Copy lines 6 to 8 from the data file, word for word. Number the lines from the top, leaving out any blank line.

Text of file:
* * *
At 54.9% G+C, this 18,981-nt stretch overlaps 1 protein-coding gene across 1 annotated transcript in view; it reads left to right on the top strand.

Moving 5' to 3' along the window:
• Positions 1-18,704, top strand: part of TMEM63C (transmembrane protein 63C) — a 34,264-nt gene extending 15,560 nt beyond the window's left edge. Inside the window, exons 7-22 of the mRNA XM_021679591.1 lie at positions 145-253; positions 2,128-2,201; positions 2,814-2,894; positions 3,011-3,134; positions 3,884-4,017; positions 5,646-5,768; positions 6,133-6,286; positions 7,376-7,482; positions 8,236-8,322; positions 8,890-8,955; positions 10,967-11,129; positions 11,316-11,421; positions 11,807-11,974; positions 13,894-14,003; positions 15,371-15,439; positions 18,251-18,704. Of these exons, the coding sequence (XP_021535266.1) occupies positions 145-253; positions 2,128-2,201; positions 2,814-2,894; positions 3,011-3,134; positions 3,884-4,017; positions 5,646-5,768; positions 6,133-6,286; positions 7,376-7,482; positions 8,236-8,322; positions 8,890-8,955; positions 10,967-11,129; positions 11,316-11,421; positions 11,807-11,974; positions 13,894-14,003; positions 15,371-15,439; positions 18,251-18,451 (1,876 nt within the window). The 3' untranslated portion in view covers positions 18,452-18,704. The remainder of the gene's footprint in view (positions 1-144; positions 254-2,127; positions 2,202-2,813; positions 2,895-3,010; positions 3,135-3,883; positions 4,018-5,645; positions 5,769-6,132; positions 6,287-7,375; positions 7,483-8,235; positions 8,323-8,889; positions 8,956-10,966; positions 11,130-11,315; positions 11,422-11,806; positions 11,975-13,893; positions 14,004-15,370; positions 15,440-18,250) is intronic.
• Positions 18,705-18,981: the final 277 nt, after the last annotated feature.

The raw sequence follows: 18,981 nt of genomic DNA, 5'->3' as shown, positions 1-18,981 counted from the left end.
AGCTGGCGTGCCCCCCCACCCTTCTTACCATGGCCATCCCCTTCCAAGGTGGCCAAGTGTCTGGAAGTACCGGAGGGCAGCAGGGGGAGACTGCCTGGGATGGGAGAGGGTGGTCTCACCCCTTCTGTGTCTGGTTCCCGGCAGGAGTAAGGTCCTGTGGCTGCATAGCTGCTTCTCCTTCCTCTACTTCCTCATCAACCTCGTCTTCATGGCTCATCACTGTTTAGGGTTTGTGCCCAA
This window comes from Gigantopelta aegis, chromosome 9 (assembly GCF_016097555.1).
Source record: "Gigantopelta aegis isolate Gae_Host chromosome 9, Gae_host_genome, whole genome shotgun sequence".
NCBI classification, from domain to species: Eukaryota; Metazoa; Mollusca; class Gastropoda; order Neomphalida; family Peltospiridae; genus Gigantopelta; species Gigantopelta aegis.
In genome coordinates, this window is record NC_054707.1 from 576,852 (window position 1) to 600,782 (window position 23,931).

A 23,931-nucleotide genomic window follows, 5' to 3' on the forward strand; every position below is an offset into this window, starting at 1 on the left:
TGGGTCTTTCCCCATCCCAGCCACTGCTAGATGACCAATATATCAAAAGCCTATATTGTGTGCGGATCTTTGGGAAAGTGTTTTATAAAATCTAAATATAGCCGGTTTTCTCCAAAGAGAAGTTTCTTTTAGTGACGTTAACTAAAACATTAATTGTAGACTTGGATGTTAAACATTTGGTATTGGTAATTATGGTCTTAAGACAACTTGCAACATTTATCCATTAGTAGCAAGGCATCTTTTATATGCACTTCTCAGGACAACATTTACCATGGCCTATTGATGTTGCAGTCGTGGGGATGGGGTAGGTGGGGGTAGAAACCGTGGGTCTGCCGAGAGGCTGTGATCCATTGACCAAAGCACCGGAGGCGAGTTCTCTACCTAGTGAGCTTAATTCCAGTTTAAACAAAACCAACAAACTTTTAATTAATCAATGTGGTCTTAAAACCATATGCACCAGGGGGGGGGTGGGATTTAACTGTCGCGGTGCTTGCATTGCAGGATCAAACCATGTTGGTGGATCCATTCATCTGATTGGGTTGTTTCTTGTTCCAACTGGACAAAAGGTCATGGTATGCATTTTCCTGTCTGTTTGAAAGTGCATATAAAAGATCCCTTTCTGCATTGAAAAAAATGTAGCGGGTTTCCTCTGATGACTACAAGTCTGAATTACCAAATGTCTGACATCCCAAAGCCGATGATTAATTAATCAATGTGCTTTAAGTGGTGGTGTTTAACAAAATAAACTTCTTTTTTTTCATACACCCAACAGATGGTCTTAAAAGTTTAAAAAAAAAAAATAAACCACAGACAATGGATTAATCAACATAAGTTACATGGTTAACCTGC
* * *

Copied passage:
AGCTGGCGTGCCCCCCCACCCTTCTTACCATGGCCATCCCCTTCCAAGGTGGCCAAGTGTCTGGAAGTACCGGAGGGCAGCAGGGGGAGACTGCCTGGGATGGGAGAGGGTGGTCTCACCCCTTCTGTGTCTGGTTCCCGGCAGGAGTAAGGTCCTGTGGCTGCATAGCTGCTTCTCCTTCCTCTACTTCCTCATCAACCTCGTCTTCATGGCTCATCACTGTTTAGGGTTTGTGCCCAA
This window comes from Gigantopelta aegis, chromosome 9 (assembly GCF_016097555.1).
Source record: "Gigantopelta aegis isolate Gae_Host chromosome 9, Gae_host_genome, whole genome shotgun sequence".